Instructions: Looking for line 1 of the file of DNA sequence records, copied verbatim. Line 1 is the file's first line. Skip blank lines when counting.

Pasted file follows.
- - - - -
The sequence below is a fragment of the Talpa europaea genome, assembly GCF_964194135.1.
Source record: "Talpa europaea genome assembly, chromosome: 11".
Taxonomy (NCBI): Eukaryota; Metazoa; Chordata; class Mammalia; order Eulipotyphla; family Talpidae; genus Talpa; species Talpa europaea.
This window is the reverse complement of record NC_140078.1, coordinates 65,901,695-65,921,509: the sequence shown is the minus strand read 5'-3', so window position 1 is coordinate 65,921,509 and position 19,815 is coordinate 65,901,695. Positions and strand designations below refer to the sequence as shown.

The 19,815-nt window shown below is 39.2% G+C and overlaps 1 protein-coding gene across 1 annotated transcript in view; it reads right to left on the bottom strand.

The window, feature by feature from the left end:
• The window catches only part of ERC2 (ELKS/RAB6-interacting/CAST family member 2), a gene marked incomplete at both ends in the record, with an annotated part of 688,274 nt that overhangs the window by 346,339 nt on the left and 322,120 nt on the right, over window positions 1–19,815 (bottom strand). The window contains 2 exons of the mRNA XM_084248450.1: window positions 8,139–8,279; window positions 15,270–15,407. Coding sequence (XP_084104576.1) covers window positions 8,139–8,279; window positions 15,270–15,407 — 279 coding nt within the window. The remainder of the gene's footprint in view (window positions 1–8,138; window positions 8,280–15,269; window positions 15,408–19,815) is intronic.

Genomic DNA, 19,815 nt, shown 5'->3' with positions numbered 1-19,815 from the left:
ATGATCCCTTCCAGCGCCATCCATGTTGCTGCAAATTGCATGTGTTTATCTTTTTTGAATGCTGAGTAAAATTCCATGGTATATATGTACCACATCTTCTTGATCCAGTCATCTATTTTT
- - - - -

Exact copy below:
The sequence below is a fragment of the Talpa europaea genome, assembly GCF_964194135.1.